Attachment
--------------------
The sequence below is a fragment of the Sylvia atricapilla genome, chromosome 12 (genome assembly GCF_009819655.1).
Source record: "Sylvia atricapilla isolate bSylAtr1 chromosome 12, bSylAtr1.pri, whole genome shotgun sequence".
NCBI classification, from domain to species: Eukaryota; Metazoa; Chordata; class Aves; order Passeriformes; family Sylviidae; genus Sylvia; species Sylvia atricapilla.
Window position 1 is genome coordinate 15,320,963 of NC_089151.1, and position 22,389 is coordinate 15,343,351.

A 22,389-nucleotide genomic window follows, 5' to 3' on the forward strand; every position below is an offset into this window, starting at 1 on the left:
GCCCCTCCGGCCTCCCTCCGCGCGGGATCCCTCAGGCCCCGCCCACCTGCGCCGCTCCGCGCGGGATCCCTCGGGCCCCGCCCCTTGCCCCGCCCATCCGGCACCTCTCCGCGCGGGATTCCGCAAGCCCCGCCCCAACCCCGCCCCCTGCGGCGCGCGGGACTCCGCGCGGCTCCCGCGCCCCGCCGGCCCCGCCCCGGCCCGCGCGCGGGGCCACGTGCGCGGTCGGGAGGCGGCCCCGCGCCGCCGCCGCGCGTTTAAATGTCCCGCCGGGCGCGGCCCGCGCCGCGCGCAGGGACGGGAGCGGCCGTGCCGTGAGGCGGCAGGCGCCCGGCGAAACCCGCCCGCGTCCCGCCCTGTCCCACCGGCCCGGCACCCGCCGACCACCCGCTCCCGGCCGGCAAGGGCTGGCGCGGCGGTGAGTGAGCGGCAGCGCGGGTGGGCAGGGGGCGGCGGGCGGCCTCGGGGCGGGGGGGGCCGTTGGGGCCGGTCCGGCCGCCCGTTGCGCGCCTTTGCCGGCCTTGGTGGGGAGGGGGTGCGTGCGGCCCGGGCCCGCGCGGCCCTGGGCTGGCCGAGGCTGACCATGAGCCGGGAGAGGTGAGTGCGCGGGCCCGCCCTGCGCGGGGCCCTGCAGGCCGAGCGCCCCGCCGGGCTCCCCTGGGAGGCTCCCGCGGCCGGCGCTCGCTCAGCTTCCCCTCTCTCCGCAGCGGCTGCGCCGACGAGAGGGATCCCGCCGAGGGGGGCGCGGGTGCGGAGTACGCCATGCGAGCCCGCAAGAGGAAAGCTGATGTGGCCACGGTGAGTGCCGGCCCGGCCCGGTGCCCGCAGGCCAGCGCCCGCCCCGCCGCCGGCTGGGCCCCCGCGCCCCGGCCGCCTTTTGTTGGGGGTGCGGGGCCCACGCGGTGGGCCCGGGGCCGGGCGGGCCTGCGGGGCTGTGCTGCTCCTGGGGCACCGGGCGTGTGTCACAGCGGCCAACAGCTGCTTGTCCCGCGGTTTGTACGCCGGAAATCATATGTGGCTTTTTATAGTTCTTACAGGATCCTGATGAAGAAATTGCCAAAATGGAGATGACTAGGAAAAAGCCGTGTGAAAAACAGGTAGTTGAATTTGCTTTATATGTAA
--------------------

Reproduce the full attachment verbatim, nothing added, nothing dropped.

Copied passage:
The sequence below is a fragment of the Sylvia atricapilla genome, chromosome 12 (genome assembly GCF_009819655.1).
Source record: "Sylvia atricapilla isolate bSylAtr1 chromosome 12, bSylAtr1.pri, whole genome shotgun sequence".
NCBI classification, from domain to species: Eukaryota; Metazoa; Chordata; class Aves; order Passeriformes; family Sylviidae; genus Sylvia; species Sylvia atricapilla.
Window position 1 is genome coordinate 15,320,963 of NC_089151.1, and position 22,389 is coordinate 15,343,351.

A 22,389-nucleotide genomic window follows, 5' to 3' on the forward strand; every position below is an offset into this window, starting at 1 on the left:
GCCCCTCCGGCCTCCCTCCGCGCGGGATCCCTCAGGCCCCGCCCACCTGCGCCGCTCCGCGCGGGATCCCTCGGGCCCCGCCCCTTGCCCCGCCCATCCGGCACCTCTCCGCGCGGGATTCCGCAAGCCCCGCCCCAACCCCGCCCCCTGCGGCGCGCGGGACTCCGCGCGGCTCCCGCGCCCCGCCGGCCCCGCCCCGGCCCGCGCGCGGGGCCACGTGCGCGGTCGGGAGGCGGCCCCGCGCCGCCGCCGCGCGTTTAAATGTCCCGCCGGGCGCGGCCCGCGCCGCGCGCAGGGACGGGAGCGGCCGTGCCGTGAGGCGGCAGGCGCCCGGCGAAACCCGCCCGCGTCCCGCCCTGTCCCACCGGCCCGGCACCCGCCGACCACCCGCTCCCGGCCGGCAAGGGCTGGCGCGGCGGTGAGTGAGCGGCAGCGCGGGTGGGCAGGGGGCGGCGGGCGGCCTCGGGGCGGGGGGGGCCGTTGGGGCCGGTCCGGCCGCCCGTTGCGCGCCTTTGCCGGCCTTGGTGGGGAGGGGGTGCGTGCGGCCCGGGCCCGCGCGGCCCTGGGCTGGCCGAGGCTGACCATGAGCCGGGAGAGGTGAGTGCGCGGGCCCGCCCTGCGCGGGGCCCTGCAGGCCGAGCGCCCCGCCGGGCTCCCCTGGGAGGCTCCCGCGGCCGGCGCTCGCTCAGCTTCCCCTCTCTCCGCAGCGGCTGCGCCGACGAGAGGGATCCCGCCGAGGGGGGCGCGGGTGCGGAGTACGCCATGCGAGCCCGCAAGAGGAAAGCTGATGTGGCCACGGTGAGTGCCGGCCCGGCCCGGTGCCCGCAGGCCAGCGCCCGCCCCGCCGCCGGCTGGGCCCCCGCGCCCCGGCCGCCTTTTGTTGGGGGTGCGGGGCCCACGCGGTGGGCCCGGGGCCGGGCGGGCCTGCGGGGCTGTGCTGCTCCTGGGGCACCGGGCGTGTGTCACAGCGGCCAACAGCTGCTTGTCCCGCGGTTTGTACGCCGGAAATCATATGTGGCTTTTTATAGTTCTTACAGGATCCTGATGAAGAAATTGCCAAAATGGAGATGACTAGGAAAAAGCCGTGTGAAAAACAGGTAGTTGAATTTGCTTTATATGTAA